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Spatial Audio factory tour, Hologram M4 review

  • The tyranny of choice. The number one challenge for the audiophile looking to level up from sub-$500 loudspeakers: overcome the options or be overwhelmed by them. With some Internet research under his/her belt, our ladder-stepper might not lean quite so hard on his high street dealer as with the first loudspeaker purchase. Forums spill with suggestions but the end result of advice sought is akin to having three watches (instead of one). What time is it?

    Would Sir/Ma’am prefer the laser-guided image specificity and disappearing act of KEF LS50’s coaxial driver array? The low volume dynamic twitch and twinkle and heavy tone of Zu Audio’s high-efficiency Omen? Or how about going outside the box with Magnepan’s flat-panel MMG? Extended experience with the MMG in three different rooms tells me their narrow dispersion means they are less prone to ceiling and wall reflections. They work nicely in smaller spaces.

    These three are some of the best loudspeakers to be had for US$2000 or less. However, each comes with its own compromise. No one loudspeaker gets everything right.

    Their boxiness more evident, the Omen (US$1500/pair) don’t disappear as readily as the identically priced LS50. Standmounts demand stands but with the KEFs hooked up one might miss the seemingly more realistic tonal qualities of the Zu floorstander or the six-foot high soundstaging of the Magnepans. With the latter in play, amplifier options narrow quickly. So too does sweet spot seating. The Zus are the pick of the three for late-night listening where a lid must be kept on SPLs.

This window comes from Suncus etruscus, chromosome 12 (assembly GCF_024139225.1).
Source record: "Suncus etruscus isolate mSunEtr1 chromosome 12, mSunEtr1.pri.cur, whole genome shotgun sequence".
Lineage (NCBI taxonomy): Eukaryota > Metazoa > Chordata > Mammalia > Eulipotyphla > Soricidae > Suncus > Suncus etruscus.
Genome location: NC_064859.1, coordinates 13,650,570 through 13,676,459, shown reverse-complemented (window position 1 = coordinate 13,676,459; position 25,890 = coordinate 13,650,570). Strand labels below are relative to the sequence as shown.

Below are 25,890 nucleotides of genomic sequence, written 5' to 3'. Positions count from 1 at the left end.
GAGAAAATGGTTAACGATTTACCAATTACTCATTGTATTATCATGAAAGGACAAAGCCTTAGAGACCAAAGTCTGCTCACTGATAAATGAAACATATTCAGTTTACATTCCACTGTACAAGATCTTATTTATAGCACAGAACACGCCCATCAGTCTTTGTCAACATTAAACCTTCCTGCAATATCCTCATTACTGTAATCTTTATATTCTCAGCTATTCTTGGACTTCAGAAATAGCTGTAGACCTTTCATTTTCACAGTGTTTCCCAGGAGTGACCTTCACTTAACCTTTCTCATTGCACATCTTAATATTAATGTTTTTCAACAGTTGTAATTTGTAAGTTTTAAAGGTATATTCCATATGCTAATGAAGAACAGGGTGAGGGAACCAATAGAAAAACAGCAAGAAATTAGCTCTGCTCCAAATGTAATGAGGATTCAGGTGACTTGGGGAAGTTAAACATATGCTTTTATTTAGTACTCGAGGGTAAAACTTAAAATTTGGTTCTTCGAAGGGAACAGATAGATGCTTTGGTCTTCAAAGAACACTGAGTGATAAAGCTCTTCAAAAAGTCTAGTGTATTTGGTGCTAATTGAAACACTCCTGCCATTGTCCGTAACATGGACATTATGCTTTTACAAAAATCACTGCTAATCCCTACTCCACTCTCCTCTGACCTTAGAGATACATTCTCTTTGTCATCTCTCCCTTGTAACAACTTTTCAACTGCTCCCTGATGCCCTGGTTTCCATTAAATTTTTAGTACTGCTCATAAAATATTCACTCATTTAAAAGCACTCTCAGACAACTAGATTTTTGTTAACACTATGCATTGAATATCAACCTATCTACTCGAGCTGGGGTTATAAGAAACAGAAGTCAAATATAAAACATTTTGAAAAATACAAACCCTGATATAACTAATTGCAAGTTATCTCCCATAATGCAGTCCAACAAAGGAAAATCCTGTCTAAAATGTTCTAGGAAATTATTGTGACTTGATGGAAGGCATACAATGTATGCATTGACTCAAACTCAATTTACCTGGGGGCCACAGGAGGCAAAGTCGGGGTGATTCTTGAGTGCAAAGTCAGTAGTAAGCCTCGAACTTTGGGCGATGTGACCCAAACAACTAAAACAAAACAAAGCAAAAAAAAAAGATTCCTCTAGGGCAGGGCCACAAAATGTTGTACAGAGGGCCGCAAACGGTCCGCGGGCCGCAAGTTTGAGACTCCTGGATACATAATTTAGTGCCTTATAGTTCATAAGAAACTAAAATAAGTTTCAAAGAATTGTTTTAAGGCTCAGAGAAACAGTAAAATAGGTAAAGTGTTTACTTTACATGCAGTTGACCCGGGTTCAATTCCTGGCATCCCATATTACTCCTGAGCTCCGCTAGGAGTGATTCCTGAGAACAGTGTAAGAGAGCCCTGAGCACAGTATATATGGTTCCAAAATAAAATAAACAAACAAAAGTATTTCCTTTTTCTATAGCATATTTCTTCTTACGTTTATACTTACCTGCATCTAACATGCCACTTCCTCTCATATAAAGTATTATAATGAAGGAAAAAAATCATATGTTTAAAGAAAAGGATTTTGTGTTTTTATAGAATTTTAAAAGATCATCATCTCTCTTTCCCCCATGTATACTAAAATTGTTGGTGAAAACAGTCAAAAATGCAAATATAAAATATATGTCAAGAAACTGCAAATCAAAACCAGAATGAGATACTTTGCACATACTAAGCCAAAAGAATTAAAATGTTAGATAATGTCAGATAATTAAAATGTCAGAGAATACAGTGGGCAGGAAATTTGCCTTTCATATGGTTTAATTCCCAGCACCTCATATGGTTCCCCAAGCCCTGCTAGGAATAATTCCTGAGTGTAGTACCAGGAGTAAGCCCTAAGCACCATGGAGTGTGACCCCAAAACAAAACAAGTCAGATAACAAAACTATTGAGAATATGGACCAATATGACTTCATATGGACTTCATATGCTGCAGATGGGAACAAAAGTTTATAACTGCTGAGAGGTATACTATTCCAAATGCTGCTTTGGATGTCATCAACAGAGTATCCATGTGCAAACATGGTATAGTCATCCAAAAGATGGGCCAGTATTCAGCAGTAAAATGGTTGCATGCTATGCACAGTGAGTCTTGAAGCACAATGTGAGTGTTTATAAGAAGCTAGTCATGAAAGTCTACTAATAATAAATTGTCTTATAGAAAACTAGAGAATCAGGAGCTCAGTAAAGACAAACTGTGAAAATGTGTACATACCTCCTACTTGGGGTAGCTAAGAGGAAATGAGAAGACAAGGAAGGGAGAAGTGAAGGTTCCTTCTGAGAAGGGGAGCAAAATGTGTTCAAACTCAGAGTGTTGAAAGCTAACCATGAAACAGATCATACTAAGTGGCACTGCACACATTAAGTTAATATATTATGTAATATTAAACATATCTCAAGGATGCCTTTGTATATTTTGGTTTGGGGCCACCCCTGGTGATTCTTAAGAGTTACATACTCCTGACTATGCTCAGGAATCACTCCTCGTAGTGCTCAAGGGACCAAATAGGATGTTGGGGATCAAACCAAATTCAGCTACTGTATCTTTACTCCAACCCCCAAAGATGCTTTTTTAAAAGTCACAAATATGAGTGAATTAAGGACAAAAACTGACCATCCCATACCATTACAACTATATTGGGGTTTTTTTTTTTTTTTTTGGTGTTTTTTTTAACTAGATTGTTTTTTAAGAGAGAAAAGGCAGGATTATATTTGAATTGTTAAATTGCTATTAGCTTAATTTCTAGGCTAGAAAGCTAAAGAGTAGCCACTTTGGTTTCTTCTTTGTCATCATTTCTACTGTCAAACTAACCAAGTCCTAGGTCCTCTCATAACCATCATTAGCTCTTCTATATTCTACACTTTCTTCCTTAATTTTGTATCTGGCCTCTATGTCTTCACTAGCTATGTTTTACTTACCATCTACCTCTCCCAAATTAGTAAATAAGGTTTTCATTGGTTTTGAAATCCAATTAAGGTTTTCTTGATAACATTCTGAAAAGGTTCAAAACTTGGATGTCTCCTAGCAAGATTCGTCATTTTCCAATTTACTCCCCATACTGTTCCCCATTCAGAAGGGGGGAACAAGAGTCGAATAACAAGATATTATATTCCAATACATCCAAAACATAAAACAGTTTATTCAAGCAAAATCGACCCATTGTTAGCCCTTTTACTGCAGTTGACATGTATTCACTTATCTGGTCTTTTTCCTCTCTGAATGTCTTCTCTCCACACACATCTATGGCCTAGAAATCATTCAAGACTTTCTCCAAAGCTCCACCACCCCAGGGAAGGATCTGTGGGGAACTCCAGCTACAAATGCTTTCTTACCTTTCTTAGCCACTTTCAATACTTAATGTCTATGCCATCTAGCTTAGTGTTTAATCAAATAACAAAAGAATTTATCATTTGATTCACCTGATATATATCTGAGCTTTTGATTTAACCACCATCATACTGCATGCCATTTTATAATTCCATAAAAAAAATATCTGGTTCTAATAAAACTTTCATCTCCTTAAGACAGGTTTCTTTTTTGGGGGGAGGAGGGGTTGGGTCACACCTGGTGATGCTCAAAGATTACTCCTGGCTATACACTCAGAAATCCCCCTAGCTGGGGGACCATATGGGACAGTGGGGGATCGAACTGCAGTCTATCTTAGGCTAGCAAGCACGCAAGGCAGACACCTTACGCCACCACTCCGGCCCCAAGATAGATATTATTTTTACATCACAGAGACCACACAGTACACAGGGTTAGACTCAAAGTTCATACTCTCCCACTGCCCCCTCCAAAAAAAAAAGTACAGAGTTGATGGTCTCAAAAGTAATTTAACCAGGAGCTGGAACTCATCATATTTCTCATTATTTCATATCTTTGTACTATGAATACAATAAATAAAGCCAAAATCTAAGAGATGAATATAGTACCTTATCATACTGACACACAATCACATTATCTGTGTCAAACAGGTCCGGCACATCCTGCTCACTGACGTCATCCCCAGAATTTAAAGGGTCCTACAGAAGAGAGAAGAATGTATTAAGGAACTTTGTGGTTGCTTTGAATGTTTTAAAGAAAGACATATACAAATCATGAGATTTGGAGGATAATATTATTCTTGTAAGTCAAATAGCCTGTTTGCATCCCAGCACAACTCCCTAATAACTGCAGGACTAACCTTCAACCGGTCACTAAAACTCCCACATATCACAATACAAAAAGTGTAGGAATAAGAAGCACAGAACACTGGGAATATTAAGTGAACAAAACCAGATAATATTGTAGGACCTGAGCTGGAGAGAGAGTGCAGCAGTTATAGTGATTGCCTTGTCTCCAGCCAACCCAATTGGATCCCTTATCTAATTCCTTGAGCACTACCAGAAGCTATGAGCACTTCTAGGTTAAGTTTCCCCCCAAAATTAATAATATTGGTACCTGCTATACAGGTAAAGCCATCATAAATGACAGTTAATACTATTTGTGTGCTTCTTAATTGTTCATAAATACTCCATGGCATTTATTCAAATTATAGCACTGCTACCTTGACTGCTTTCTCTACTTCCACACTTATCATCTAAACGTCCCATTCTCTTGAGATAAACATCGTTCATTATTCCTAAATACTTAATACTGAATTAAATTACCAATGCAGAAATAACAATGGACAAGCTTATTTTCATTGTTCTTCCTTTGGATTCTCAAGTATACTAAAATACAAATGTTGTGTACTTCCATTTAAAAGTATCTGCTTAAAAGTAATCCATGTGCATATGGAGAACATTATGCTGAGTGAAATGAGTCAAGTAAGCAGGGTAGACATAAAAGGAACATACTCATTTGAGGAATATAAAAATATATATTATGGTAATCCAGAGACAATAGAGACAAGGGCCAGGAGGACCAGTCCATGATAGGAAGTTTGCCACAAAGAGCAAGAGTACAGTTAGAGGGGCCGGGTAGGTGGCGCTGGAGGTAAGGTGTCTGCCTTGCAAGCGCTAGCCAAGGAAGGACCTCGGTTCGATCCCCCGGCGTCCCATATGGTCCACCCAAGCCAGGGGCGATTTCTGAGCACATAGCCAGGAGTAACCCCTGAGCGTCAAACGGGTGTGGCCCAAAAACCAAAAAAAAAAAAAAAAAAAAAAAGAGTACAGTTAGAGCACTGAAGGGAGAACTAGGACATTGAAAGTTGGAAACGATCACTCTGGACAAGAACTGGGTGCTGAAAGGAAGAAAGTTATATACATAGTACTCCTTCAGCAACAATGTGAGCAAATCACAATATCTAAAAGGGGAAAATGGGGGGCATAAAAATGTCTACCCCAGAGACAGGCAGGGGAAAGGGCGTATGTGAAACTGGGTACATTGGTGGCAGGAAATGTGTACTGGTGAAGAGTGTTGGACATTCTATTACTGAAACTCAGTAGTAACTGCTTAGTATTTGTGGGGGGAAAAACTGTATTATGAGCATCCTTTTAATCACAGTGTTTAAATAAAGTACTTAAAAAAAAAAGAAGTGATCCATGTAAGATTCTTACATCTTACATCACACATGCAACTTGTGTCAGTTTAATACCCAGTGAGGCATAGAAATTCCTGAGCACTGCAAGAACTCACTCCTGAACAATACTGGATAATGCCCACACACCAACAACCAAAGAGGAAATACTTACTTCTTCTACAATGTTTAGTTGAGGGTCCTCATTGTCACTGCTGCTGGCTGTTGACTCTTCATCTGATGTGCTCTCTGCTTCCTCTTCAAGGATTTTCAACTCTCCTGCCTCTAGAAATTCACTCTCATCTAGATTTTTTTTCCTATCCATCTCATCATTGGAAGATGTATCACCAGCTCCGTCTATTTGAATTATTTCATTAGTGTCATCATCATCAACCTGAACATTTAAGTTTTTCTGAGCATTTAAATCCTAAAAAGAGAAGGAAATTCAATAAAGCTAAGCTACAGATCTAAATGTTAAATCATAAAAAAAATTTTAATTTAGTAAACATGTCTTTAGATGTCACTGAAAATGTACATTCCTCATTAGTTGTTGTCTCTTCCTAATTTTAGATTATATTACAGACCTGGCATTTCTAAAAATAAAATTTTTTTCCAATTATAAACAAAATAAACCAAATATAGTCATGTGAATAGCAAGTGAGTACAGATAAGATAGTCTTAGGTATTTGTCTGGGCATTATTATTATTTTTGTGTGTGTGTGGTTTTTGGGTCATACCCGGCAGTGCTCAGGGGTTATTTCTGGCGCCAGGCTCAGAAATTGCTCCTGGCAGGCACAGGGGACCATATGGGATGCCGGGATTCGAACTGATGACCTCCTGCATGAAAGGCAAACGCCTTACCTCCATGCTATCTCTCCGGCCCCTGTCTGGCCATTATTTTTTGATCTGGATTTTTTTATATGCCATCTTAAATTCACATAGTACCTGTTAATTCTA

The KEF clock in at 85db (in)efficiency (a full 13db lower than the Zu). In ensuring fleshed-out tonal mass and decent dynamics, serious consideration must be given to LS50’s partnering amplifier’s ability to step up to the plate with current delivery.

    Mind you, the LS50’s need for power is wholeheartedly usurped by the thirstier 4 Ohm (flat) mini Maggies. Their need for current is just to get ’em out of bed in the morning. A real wake-up call! Don’t pick up the phone though. On the line, it’s the 1970s – they want their monoliths back.

    For the apartment dweller, loudspeakers exist as pieces of audio furniture. The room is often shared with others and doubles as TV watching and entertainment space. Aesthetic appeal is crucial to any long-term commitment. Bye-bye MMG, hello red KEF LS50.

    On bass response, the KEF brochure informs us of the LS50’s lower limit: 79Hz ±3 dB. The MMG? 50Hz ±3 dB. The crossover-free Zu Omen are rated down to 34Hz – direct experience reminds me that they are probably the most likely to satisfy in a subwoofer-free setup.

    Clayton Shaw poses with the Hologram M3, M4 loudspeakers at his Utah workshop.